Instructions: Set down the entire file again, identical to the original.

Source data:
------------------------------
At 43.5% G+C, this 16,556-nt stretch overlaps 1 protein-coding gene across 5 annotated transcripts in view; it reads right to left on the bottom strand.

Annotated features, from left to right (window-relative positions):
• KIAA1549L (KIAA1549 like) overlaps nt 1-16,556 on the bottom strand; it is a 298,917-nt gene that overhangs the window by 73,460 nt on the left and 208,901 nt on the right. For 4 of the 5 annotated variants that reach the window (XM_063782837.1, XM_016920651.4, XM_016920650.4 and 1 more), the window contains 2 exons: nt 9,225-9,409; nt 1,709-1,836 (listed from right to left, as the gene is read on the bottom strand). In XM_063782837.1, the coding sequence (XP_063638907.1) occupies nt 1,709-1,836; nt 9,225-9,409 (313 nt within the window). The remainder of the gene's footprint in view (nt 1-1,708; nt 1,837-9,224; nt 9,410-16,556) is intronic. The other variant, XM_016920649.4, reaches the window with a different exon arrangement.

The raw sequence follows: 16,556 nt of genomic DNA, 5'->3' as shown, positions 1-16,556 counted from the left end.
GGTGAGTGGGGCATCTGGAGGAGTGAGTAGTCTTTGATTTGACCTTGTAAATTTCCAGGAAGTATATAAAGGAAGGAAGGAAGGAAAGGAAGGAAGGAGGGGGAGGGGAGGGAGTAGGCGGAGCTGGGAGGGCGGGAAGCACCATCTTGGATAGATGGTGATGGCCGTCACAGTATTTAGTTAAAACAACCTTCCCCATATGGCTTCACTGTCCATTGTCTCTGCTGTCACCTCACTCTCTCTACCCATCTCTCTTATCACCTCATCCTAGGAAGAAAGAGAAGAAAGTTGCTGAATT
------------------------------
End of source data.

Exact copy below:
At 43.5% G+C, this 16,556-nt stretch overlaps 1 protein-coding gene across 5 annotated transcripts in view; it reads right to left on the bottom strand.

Annotated features, from left to right (window-relative positions):
• KIAA1549L (KIAA1549 like) overlaps nt 1-16,556 on the bottom strand; it is a 298,917-nt gene that overhangs the window by 73,460 nt on the left and 208,901 nt on the right. For 4 of the 5 annotated variants that reach the window (XM_063782837.1, XM_016920651.4, XM_016920650.4 and 1 more), the window contains 2 exons: nt 9,225-9,409; nt 1,709-1,836 (listed from right to left, as the gene is read on the bottom strand). In XM_063782837.1, the coding sequence (XP_063638907.1) occupies nt 1,709-1,836; nt 9,225-9,409 (313 nt within the window). The remainder of the gene's footprint in view (nt 1-1,708; nt 1,837-9,224; nt 9,410-16,556) is intronic. The other variant, XM_016920649.4, reaches the window with a different exon arrangement.

The raw sequence follows: 16,556 nt of genomic DNA, 5'->3' as shown, positions 1-16,556 counted from the left end.
GGTGAGTGGGGCATCTGGAGGAGTGAGTAGTCTTTGATTTGACCTTGTAAATTTCCAGGAAGTATATAAAGGAAGGAAGGAAGGAAAGGAAGGAAGGAGGGGGAGGGGAGGGAGTAGGCGGAGCTGGGAGGGCGGGAAGCACCATCTTGGATAGATGGTGATGGCCGTCACAGTATTTAGTTAAAACAACCTTCCCCATATGGCTTCACTGTCCATTGTCTCTGCTGTCACCTCACTCTCTCTACCCATCTCTCTTATCACCTCATCCTAGGAAGAAAGAGAAGAAAGTTGCTGAATT